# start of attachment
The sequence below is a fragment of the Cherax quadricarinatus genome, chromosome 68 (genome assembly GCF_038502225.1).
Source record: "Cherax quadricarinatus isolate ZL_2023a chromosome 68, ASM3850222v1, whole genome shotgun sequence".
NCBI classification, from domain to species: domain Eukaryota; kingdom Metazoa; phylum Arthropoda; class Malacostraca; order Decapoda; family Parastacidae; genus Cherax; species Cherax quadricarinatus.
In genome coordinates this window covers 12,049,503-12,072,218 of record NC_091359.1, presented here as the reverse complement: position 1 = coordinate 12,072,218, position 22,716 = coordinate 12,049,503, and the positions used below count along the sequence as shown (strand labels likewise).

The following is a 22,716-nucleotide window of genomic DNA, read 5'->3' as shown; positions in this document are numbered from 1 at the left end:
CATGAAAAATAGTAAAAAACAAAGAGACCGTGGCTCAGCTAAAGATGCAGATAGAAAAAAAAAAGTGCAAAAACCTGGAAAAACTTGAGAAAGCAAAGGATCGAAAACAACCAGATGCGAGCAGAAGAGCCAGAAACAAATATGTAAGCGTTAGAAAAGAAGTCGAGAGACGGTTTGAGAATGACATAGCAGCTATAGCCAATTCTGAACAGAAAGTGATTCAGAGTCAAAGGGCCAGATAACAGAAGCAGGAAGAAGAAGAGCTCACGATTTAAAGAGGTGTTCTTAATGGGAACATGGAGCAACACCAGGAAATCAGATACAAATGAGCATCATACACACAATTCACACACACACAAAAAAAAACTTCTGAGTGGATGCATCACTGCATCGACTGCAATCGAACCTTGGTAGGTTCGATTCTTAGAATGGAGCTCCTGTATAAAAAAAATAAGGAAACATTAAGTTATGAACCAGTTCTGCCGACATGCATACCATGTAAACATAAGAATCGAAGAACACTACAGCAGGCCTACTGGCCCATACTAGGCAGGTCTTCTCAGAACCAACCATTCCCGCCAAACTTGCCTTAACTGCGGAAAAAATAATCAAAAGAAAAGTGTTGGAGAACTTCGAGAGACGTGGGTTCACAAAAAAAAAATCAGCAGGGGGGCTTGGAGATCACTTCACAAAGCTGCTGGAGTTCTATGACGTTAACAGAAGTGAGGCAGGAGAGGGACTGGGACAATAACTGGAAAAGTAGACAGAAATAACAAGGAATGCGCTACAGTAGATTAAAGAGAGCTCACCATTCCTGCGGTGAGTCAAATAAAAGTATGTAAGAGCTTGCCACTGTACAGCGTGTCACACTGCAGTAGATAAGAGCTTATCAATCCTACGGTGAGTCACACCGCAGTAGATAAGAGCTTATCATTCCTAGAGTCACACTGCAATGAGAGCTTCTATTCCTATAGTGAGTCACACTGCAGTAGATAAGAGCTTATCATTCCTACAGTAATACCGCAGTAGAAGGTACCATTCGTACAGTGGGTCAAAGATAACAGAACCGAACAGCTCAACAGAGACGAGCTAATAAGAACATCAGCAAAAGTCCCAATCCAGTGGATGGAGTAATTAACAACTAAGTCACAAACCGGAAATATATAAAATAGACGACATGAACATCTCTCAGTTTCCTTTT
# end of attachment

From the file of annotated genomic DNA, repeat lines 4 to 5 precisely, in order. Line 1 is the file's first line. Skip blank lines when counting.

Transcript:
In genome coordinates this window covers 12,049,503-12,072,218 of record NC_091359.1, presented here as the reverse complement: position 1 = coordinate 12,072,218, position 22,716 = coordinate 12,049,503, and the positions used below count along the sequence as shown (strand labels likewise).

The following is a 22,716-nucleotide window of genomic DNA, read 5'->3' as shown; positions in this document are numbered from 1 at the left end: